There are four elements required for desertion under M.G.L.A. c. 208, § 22:

  • The defendant left voluntarily and without justification;
  • The defendant did not intend to return;
  • The plaintiff did not consent at the time the defendant left; and
  • The defendant did not cohabitate with the plaintiff for at least one year prior to the filing of the action.

Notably, the desertion does not have to mean that there is no contact between the parties.  There may be “constructive” utter desertion when one party withdraws from the marital relationship but there are minimal contacts between the parties.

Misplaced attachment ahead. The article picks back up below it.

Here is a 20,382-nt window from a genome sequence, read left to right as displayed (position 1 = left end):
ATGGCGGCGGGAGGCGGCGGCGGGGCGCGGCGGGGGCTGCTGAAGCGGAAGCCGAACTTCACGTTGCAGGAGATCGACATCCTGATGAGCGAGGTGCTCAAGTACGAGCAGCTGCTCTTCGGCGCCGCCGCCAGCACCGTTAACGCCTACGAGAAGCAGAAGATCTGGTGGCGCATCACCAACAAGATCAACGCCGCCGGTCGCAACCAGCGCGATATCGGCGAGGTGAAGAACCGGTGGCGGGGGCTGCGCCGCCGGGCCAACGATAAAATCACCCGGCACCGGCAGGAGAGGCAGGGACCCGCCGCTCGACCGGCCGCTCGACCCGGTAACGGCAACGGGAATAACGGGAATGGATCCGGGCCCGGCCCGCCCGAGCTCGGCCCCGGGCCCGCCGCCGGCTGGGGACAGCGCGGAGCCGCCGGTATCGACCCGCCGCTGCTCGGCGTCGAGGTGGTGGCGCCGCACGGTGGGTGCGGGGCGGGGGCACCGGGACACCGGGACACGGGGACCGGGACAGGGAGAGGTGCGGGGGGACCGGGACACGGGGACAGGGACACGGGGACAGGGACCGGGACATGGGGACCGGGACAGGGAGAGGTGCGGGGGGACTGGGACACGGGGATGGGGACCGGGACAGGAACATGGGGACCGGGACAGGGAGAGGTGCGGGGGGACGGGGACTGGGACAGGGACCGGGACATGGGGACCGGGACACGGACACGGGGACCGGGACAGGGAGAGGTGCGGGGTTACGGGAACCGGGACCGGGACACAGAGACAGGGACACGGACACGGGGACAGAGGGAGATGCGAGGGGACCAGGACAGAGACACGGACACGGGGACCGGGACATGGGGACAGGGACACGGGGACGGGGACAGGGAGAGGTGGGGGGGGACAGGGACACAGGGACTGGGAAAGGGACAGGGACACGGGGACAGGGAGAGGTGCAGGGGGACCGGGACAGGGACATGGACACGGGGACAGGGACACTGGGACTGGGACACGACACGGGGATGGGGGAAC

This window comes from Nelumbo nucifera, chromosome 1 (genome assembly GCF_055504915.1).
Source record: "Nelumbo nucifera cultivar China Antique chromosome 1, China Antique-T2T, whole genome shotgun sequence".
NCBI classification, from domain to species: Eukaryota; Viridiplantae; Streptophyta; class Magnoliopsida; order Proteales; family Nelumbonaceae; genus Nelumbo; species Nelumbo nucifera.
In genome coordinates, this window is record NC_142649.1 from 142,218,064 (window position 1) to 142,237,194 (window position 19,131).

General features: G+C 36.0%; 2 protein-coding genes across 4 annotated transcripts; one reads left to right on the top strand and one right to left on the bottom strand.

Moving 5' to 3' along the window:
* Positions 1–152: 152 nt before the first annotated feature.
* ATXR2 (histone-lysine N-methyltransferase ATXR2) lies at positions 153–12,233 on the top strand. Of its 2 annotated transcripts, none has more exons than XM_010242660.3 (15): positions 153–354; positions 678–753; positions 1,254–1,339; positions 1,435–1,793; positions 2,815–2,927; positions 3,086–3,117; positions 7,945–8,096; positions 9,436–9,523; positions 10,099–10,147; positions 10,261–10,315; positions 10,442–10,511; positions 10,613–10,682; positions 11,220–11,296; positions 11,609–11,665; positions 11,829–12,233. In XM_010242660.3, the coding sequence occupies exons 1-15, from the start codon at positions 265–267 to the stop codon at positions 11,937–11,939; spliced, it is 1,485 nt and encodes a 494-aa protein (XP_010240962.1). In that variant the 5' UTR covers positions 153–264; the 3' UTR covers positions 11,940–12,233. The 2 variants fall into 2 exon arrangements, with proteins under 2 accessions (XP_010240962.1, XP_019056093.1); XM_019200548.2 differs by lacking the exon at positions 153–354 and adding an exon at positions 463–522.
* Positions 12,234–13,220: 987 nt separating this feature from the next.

The most common example under this scenario is where a spouse leaves for more than one year and has absolutely no contact with the other spouse.

Intoxication

One of the interesting grounds for divorce under Massachusetts law is the recognition of divorce based on the gross and confirmed habits of intoxication caused by voluntary and excessive use of liquor or narcotics/drugs (of course this does not include doctor-prescribed medication).

The mere use of alcohol or drugs by a married person is not of itself grounds for divorce.  If the defendant overcomes his or her problem by the time the divorce action is filed, there will be no basis under M.G.L.A. c. 208, § 1 for divorce.